“I’m very comfortable working with diverse groups to figure out paths to better communication, better processes and better outcomes – focusing on the big picture and laying the groundwork to achieve it,” Van Vliet said. “I really enjoy connecting all those dots and making those connections as low-friction as possible.”
As an associate provost at MIT since 2017, Van Vliet has overseen campus building use, renovation and construction, including managing the pandemic’s impact on operations. She also oversees MIT’s Office of Strategic Alliances and Technology Transfer, which she helped launch in 2019 as part of a re-imagined approach to research administration. The office includes technology licensing and corporate relations, and facilitates research with non-federal partners.
As MIT’s first associate vice president for research, Van Vliet has worked with MIT’s new Research Administration Services and adjacent offices to provide more efficient research grant and contract processes, and better research development and communication tools: supporting lab and center operations across disciplines, from computing to humanities.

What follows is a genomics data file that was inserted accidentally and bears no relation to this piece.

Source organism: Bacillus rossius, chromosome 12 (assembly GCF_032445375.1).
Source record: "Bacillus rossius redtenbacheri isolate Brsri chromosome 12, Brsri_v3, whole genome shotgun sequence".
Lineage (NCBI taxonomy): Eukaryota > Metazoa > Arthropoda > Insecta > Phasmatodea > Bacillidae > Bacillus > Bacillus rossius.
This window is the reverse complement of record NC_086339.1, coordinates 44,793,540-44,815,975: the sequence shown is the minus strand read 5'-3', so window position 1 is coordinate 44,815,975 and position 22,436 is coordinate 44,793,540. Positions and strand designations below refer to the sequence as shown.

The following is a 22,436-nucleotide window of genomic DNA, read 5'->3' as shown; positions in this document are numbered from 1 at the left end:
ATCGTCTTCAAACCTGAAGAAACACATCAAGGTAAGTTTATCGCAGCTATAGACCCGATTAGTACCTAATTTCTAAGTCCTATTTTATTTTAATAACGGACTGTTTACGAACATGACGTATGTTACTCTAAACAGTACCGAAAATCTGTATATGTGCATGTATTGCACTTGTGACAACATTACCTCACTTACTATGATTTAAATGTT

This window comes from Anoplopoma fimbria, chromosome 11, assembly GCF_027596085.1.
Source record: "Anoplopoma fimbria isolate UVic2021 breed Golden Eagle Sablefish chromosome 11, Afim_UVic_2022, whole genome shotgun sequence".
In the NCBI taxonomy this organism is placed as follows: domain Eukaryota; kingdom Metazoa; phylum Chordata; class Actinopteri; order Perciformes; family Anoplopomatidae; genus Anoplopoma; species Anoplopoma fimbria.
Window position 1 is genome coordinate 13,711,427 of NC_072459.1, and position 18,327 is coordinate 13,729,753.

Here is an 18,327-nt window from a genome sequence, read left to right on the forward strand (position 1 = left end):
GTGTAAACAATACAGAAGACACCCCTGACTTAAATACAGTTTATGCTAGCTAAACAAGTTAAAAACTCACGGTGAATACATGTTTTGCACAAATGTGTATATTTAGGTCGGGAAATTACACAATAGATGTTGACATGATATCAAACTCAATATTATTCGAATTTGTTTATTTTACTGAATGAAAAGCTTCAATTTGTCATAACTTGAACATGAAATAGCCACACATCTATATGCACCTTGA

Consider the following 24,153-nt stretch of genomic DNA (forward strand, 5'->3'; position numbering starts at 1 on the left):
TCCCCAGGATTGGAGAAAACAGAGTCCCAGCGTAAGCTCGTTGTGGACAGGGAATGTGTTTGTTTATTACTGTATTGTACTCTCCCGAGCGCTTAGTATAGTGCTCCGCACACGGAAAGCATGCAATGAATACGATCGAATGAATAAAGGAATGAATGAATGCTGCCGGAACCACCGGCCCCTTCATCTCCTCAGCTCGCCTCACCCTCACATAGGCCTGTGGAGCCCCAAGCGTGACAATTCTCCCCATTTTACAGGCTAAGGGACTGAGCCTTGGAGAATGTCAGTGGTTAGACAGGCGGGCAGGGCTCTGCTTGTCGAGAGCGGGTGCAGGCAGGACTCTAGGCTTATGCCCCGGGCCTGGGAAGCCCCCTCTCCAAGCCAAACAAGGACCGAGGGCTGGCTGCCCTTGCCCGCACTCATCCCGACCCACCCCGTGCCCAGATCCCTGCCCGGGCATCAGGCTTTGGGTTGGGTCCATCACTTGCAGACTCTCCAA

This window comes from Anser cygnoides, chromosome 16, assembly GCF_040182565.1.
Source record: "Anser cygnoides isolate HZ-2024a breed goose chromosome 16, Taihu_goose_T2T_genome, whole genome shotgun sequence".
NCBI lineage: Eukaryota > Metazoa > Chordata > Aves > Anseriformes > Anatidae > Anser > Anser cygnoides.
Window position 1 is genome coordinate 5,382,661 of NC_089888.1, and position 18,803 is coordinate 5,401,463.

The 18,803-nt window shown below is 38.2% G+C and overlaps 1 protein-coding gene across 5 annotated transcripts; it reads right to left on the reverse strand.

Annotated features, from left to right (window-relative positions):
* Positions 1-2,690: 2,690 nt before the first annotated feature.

Van Vliet is co-chair of the National Academies decadal survey that will recommend priorities for biological and physical sciences research in space through 2032. She is the scientific co-founder of Artificial Axons Lab, an MIT startup; has authored or co-authored more than 250 research papers in peer-reviewed journals; and holds several patents.
After receiving her doctorate from MIT, Van Vliet completed her postdoctoral research at Boston Children’s Hospital. She earned a bachelor’s degree in materials science and engineering, with a minor in biomedical ethics, from Brown University in 1998.